Social Security: what is the rule for people over 66 to take into account in 2022?
There are changes for the retirement age for people reaching 66 this year, meaning retiring on your birthday will hurt earnings for the rest of your life.
A person can begin to receive Social Security benefits at sixty-two years old. However, if a worker waits until sixty-five or sixty-seven, depending on the year they were born, they will be able to receive a higher benefit amount.
In 1983, Congress passed a bill that slowly increased the retirement age for workers after 1960. Before, at sixty-two retirees could claim eighty percent of their Social Security benefits. Now, those born after 1960 will only claim seventy percent of their total benefit amount if they opt to retire early.
Due to that law passed by Congress, there is a change for retirees who will be turning 66 this year, meaning they need to work longer than previously. If not, they will be given a lower pension than is possible.
Important things to consider when retiring
Actual age of retirement to prevent early retirement punishments, based on birth year:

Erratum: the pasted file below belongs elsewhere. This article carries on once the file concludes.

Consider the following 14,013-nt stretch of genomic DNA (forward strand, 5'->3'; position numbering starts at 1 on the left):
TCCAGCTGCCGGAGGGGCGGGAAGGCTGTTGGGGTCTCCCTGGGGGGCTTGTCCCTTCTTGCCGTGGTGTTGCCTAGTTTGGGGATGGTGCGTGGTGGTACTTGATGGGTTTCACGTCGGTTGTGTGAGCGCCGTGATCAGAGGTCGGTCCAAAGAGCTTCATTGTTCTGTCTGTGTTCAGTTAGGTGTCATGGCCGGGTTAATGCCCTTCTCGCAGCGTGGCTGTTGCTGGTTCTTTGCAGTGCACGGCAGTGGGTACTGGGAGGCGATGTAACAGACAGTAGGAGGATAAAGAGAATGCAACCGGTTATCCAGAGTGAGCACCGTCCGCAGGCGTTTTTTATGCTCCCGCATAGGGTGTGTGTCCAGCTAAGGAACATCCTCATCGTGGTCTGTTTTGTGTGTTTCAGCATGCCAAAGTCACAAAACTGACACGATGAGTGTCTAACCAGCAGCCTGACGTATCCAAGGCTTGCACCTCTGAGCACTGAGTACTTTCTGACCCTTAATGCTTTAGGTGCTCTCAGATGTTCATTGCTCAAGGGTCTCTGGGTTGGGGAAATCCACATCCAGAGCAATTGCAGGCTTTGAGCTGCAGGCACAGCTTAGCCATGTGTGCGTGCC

- 1943-1954 - 66
- 1955 - 66 and two months
- 1956 - 66 and four months
- 1957 - 66 and six months
- 1958 - 66 and eight months
- 1959 - 66 and 10 months
- 1960 or later - 67
In comparison to last year, you need to be working an extra two months after your birthday to receive your full state pension, if your 66th birthday is this year.
You will need to retire at 66 years and four months.
#mySocialSecurity is a secure account that puts you in control with access to your information on any device. Verify your earnings, manage your benefits, request a replacement Social Security card, and much more. Open your account today! https://t.co/XgKxSbsR16 pic.twitter.com/KWJujqQV2O— Social Security (@SocialSecurity) December 20, 2021
Adding to that, a retiree must have worked at least thirty-five years to receive as much of a state pension as possible. If one chooses to retire before working thirty-five years, the Social Security Administration will "use a zero for each year without earnings when we calculate the number of retirement benefits you are due. Years with no earnings reduce your retirement benefit amount."
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